A feast with a side of history

Open house displays Carroll family's holiday traditions in the 18th century

December 09, 2007|By Andrew A. Green | Andrew A. Green,Sun reporter

The kitchen at Mount Clare, the Colonial mansion of Charles Carroll the Barrister in Southwest Baltimore, was, on the one hand, a modern foodie's dream - airy, spacious and chock-full of locally grown, organic, hormone-free meat, fish, eggs and vegetables.

But there were some down sides. Those vegetables, this time of year, would be limited to carrots, onions and other roots waiting to be exhumed from the dirt floor of the cellar. And the meat, larded for as long as three years in casks of salt, would look about as succulent as a piece of petrified wood.

"It's not so good roasted," said food historian Andrea Priest, as she hoisted a hunk of ham, hard as rock and dusty white from the salt. "But put it in a soup or stew, it's fine."

Mount Clare, the circa-1760 home of one of Maryland's most prominent Colonial families, is decked out for the holidays this time of year, with the family's finest china laid out on the dining table.

As a drum-and-fife corps and carolers greeted visitors yesterday, Priest bustled around the kitchen, showing visitors how the Carroll family (or, rather, its servants) would prepare a holiday feast. As a re-enactor, she speaks as if she were actually an 18th-century cook.

For starters, she noted, Christmas wouldn't have been a big deal. "Christmas is not a big holiday in Colonial or even 19th-century America, because it's English, and we don't really like them," Priest explained.

Charles Carroll the Barrister called for American independence, after all. And his relative Charles Carroll of Carrollton was a signer of the Declaration of Independence. Still, Priest said, they would have had a better meal than ordinary - probably a fresh piece of meat and vegetables.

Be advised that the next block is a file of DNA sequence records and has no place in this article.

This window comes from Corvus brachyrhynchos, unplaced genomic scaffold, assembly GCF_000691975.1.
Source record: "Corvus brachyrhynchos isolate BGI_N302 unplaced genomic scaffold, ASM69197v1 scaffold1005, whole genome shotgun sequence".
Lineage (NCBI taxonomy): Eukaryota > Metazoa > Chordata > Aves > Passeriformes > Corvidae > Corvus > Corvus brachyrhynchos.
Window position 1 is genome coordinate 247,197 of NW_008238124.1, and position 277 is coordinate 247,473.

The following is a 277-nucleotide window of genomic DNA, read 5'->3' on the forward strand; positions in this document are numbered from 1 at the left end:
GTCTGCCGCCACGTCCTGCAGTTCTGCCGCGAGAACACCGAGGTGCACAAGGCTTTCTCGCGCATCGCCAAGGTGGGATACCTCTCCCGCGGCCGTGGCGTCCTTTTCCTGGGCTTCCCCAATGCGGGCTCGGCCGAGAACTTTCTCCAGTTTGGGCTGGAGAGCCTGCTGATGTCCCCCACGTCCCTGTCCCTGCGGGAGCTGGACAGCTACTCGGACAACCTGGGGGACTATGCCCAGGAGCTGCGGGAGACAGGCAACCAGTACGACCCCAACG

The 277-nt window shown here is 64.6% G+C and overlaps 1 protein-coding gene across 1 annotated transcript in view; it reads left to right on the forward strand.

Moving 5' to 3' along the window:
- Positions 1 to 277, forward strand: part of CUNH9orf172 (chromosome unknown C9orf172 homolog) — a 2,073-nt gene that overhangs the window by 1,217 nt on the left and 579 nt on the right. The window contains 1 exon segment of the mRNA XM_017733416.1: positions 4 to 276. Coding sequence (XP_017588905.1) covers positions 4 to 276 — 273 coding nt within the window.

The cook roasted meat on a spit in a metal drum placed in the kitchen hearth. One side was open to the fire, and the inside was made of shiny material that reflected heat on all sides of the meat.

Salted meats were the rule on most days, she said. A week or two before it was to be eaten, servants would remove the meat from the salt and rehydrate it in fresh water.

Priest made a few side dishes to display yesterday - all Mrs. Carroll's recipes - including stewed carrots in a primitive bechamel sauce; an onion ragout made with mustard, chicken stock, flour and butter; and broccoli and cauliflower, also in a white sauce. (Roux, the sauce base made by whisking flour into melted butter, was big back then, Priest said.)

Most of the food would have come from the plantation's gardens and livestock, but Baltimore, by virtue of its status as a port city, had access to imported foods as well.

That's how Mrs. Carroll (the former Margaret Tilghman of Tilghman Island) was able to make the dessert Priest replicated yesterday: lemon blancmange. The custard-like confection takes the juice and zest of two lemons, which in those days would have cost about 10 cents apiece - that's $10 in today's money.

One element of the culinary demonstration wasn't completely authentic: the kitchen itself. Although it is a good replica, the real Mount Clare kitchen, like most in that day, was in a separate building away from the house, according to Jane D. Woltereck, the museum's director.

The current kitchen is in a wing that was added to the home in the early 20th century, part of a cycle of expansion and contraction that the home has gone through for hundreds of years.

There were two reasons for relegating kitchens to outbuildings: A blazing fireplace in the middle of the house would have been hot and dangerous. And working in a hearth brings the cook - and her flammable skirts - precariously close to the flames, Priest said.

That's why the Mount Clare kitchen has two tools unfamiliar to the modern cook hanging next to the door. One is a bucket of water to put out stray fires. The other is a sack to grab what's worth grabbing - in case the bucket doesn't work.


Baltimore Sun Articles
Please note the green-lined linked article text has been applied commercially without any involvement from our newsroom editors, reporters or any other editorial staff.